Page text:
Final Presentation

Being a duck is exhausting!
  • PRIOR TO TAKING THIS COURSE Duck metaphor: calm on the surface, paddling furiously underneath in order to stay afloat
  • If I were to teach GT students I would struggle underneath but try to give off the illusion that it was easy.
  • New duck metaphor is how I see high quality gifted/talented education.
  • In reality ducks don’t paddle to stay afloat.
  • Their bodies are naturally stable in water and they weigh less than the weight of the water they displace. They also have hollow bones and air sacs within its body.(inherent desire to want to teach GT students)
  • A gland secretes an oil that the duck then manually spreads over its feather. (Oil: the resources we need to take advantage of)
  • Under the new duck metaphor, one would stay afloat through reflexive actions- the duck spreads the oil over its own feathers just as teachers ought to seek out resources and ideas from different theories on gifted and talented education in order to float.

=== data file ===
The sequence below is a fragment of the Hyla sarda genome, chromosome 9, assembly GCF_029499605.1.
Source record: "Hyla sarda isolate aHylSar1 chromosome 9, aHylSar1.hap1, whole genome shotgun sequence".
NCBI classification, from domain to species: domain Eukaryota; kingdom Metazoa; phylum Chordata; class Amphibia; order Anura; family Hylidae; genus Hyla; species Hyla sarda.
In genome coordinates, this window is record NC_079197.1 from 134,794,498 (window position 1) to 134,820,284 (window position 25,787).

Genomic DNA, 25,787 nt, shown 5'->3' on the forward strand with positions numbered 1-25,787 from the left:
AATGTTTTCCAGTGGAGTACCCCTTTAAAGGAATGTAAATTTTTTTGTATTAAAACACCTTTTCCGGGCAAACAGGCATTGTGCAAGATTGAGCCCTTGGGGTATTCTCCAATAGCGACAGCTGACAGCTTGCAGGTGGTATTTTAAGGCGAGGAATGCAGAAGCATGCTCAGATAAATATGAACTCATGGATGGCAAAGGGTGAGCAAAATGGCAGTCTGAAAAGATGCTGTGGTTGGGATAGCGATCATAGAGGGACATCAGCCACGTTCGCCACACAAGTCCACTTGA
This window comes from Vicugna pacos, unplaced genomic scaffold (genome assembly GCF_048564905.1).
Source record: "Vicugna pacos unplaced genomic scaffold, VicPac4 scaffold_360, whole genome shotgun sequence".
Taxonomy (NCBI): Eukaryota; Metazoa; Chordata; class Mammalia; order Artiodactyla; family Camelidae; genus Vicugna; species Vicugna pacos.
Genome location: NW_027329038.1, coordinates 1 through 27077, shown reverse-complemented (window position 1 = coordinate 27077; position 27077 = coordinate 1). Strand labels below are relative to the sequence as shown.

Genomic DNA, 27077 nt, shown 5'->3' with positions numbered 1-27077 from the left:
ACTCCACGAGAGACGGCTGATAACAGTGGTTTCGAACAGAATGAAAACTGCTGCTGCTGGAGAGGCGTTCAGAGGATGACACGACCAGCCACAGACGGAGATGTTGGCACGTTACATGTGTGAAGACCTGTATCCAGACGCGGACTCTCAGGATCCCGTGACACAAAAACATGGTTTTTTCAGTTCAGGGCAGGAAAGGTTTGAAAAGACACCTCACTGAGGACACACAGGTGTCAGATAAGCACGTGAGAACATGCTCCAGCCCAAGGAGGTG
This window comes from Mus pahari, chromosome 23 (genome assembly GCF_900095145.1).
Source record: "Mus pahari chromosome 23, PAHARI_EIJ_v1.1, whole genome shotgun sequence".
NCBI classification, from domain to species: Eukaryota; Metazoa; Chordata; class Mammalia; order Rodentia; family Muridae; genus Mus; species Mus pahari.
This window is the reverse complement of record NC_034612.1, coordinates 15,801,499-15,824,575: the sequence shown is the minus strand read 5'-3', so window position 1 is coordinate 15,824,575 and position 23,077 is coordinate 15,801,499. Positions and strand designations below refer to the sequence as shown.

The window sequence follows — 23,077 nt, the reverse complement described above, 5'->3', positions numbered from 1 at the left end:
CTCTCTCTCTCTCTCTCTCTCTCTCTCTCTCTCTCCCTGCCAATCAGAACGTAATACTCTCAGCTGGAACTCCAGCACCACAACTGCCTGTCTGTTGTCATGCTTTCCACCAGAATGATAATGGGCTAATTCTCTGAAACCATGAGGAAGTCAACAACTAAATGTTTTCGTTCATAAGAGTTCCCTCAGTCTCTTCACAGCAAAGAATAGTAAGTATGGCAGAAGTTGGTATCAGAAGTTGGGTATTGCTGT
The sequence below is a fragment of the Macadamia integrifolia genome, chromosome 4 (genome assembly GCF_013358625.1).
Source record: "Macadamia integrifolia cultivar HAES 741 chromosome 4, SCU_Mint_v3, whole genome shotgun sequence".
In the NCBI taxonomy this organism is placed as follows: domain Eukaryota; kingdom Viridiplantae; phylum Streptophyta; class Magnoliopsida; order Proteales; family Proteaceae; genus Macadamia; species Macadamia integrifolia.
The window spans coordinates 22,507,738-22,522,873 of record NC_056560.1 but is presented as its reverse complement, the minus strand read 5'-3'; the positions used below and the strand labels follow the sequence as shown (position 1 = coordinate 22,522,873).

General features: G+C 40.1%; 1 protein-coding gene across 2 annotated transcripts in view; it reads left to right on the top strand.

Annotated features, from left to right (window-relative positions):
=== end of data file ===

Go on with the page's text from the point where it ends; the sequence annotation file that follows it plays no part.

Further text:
• Oil (resource to keep teachers afloat) are available but we need to apply it in order to avoid sinking.
  • The duck, in fact, only needs to paddle to move or resist water current. We have some control over how much frantic work we do. Teachers may sometimes paddle furiously when they land in turbulent waters. So we need to be able to recognize and seek out calm waters (research based practices, help from others, feedback from parents, State Standards information).
  • When we see something that we would like to change in a GT program we will need to work harder to move things in the direction we want them to be in. Paddle, paddle!

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